DREaM Conference Review 9th July, 2012
As a first year Ph.D. student at Loughborough University, I was excited about joining the DREaM network; as well as learning some new approaches to research, I was looking forward to hearing about what other research is going on within the sector, since Ph.D. can be focused and sometimes isolating. My area is school libraries, and my only reservations about attending this conference was the potential for a lack of transferable information from the planned sessions and my small area of LIS research. It was actually inspiring how much overlap there was into my sector, and I got a great deal out of every session and had many interesting conversations with delegates from other disciplines.
Professor Hazel Hall opened by revisiting the first 4 DREaM Project conferences of the project and how they fit into the LIS Research coalition. The main objective has been to develop a UK-wide network of LIS researchers who can build an evidence base to demonstrate the value and impact of LIS. Now more than ever, practitioners and researchers need to illustrate the value and impact of the services they offer. Collaboration in research is the key to keeping the DREaM alive, which is fairly true within our profession as a general rule. The more stakeholders we include and inform, the more value they will see in the evidence we provide them.
The opening keynote speech by Carol Tenopir illustrated a model for us to demonstrate the value of our services through the Lib-Value project, which aims to collect tested methods and instruments to measure multiple values for multiple stakeholders. Though Dr Tenopir’s work in this project is focused on academic institutions, I was inspired by her research; school libraries, which are so undervalued in this country need tried and tested ways to prove that they contribute to the schools that they service. School librarians do tend to stick to implicit values like borrower statistics and footfall, but there needs to be more emphasis placed on researching the impact made on student academic achievement.
The One Minute Madness presentations gave the delegates an opportunity to present their own research or potential ideas in a short and interesting way. Additionally, it sparked some lively discussions during networking times throughout the day and fostered a real sense of community, even across sectors.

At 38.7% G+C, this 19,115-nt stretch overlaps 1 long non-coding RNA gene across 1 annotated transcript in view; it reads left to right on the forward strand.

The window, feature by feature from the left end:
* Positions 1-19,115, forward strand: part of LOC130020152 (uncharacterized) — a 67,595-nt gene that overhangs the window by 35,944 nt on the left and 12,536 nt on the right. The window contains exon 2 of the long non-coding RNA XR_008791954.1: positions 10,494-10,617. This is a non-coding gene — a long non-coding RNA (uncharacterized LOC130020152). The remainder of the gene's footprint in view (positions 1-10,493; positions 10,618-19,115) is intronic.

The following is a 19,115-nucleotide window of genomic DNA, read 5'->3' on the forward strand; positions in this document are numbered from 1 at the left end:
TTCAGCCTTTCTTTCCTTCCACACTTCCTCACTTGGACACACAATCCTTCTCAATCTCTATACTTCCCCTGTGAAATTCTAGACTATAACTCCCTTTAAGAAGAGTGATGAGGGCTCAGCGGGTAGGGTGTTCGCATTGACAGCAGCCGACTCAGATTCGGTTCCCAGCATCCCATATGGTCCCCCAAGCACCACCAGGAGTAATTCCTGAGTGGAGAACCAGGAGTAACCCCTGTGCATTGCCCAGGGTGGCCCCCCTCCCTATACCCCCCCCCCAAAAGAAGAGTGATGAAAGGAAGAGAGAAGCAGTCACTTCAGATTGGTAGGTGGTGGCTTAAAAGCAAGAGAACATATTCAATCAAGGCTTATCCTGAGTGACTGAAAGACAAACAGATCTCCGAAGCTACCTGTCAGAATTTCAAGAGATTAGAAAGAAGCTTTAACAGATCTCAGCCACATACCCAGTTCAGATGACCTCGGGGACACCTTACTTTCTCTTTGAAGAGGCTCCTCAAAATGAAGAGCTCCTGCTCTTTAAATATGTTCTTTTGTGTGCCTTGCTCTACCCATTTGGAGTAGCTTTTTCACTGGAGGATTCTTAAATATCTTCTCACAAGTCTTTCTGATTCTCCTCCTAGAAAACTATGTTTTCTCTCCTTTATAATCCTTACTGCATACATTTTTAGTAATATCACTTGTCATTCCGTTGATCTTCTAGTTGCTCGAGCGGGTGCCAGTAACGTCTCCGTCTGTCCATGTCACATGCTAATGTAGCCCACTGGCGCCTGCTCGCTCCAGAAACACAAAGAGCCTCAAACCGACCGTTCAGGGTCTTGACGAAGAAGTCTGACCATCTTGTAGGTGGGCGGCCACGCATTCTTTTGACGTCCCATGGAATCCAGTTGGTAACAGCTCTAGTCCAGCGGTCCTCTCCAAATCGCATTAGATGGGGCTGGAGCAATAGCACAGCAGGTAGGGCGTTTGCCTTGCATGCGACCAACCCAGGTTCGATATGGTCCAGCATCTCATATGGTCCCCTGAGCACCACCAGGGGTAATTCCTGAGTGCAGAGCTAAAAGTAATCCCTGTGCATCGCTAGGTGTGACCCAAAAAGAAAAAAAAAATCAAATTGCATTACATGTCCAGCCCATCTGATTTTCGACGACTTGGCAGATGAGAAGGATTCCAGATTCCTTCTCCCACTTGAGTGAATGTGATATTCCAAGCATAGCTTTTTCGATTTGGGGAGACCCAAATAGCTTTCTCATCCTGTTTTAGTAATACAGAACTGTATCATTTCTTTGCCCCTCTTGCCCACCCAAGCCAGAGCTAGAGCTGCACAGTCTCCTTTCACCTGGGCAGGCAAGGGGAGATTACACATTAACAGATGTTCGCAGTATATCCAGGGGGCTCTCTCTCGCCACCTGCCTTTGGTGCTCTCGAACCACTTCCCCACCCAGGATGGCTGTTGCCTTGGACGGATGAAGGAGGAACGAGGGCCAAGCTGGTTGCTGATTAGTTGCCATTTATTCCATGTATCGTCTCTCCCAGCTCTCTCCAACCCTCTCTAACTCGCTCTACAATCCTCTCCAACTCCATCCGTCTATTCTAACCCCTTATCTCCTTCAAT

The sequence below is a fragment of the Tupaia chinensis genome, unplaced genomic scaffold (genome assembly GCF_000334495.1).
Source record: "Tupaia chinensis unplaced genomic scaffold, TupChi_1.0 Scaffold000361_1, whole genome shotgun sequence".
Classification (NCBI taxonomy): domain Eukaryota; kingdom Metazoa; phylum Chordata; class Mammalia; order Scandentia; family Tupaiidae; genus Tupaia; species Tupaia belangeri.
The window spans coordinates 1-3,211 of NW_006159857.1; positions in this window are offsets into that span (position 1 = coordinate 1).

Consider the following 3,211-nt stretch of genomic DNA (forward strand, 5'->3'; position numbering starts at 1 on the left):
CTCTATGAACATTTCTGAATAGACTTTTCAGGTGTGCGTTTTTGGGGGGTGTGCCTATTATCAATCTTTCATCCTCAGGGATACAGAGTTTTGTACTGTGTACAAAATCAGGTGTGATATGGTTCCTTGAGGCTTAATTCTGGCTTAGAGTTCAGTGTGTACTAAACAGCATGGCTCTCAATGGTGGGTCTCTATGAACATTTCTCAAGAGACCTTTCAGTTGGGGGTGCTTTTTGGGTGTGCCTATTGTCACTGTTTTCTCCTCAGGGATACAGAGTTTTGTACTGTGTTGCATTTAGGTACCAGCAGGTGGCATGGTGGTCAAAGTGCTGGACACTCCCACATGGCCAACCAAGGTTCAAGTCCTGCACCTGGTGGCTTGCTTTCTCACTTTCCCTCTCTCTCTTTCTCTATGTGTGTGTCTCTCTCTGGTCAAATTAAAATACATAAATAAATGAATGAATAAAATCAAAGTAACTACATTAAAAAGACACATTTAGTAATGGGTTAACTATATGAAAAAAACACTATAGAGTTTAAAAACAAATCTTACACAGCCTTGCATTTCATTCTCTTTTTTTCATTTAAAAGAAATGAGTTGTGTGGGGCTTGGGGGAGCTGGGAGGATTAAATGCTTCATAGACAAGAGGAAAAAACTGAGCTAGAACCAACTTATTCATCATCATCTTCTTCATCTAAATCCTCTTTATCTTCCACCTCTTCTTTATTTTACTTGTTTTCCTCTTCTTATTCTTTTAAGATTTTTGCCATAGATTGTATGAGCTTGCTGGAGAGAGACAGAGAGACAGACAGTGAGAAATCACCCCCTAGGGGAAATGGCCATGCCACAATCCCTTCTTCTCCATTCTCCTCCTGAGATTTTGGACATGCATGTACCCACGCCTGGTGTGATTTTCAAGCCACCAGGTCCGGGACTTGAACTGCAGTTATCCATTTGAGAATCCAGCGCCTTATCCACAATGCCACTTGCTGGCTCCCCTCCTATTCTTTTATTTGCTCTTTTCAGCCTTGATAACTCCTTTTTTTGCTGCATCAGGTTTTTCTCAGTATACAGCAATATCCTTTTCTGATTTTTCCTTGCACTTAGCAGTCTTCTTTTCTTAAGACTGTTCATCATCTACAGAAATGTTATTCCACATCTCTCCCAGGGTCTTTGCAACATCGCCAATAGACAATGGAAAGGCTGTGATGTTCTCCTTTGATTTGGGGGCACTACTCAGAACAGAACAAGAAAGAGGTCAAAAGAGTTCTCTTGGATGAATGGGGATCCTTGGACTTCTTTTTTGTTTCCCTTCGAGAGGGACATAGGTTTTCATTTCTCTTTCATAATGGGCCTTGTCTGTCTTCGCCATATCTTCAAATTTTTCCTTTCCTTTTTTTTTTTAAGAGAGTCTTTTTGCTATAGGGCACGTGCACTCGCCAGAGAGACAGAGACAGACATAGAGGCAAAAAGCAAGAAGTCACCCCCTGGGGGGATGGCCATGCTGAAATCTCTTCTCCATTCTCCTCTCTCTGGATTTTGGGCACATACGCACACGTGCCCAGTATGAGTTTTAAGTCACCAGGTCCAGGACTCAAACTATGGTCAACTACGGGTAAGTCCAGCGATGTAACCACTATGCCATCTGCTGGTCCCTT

Dr Louise Cooke, Department of Information Science, Loughborough University outlined her research into the DREaM cadre using social networking analysis. This showed the progression of how participants of the project conferences became a more connected network as they participated in this conference. It was an illustration of how well a research community can work when they are given opportunities to share ideas and encouraged to gather evidence to disseminate to the wider public. Dr Cooke’s work demonstrates the value of networking as well as the impact that the DREaM Project had on the core participants.
The Panel Discussion highlighted the importance of collaboration between researchers and practitioners and that more research will help to make budget decisions based on evidence. There was a concern about the lack of value that management tends to regard research, but all practitioners were encouraged to get management on board as much as possible. There was also a concern expressed that public libraries are underrepresented in the research community; it is important for them to provide evidence with the growing cuts to that sector.
Congratulations to the Northwest Clinical Librarian Systematic Review and Evaluation Group, who were presented with the Library and Information Practitioner Researcher Excellence award by our closing presenter, Dr Ben Goldacre.
It was a good thing that Dr Charles Oppenheim introduced Dr Ben Goldacre; I didn’t have any idea who he was, but I am now anxious to read his work! His talk on Research, evidence bases, decision making and policy was a fascinating look at pharmaceutical research and how it is presented; it was an interesting revelation of the bias that exists with publishers of academic research. Dr Goldacre wants all information about trials and research to be put into a website-Alltrials-which he wants managed by an information professional, so people keen to volunteer would likely be welcomed warmly.
Overall, the conference was really worthwhile; just meeting other people and hearing about the challenges and successes of their research was stimulating, which was the underlying theme of this conference.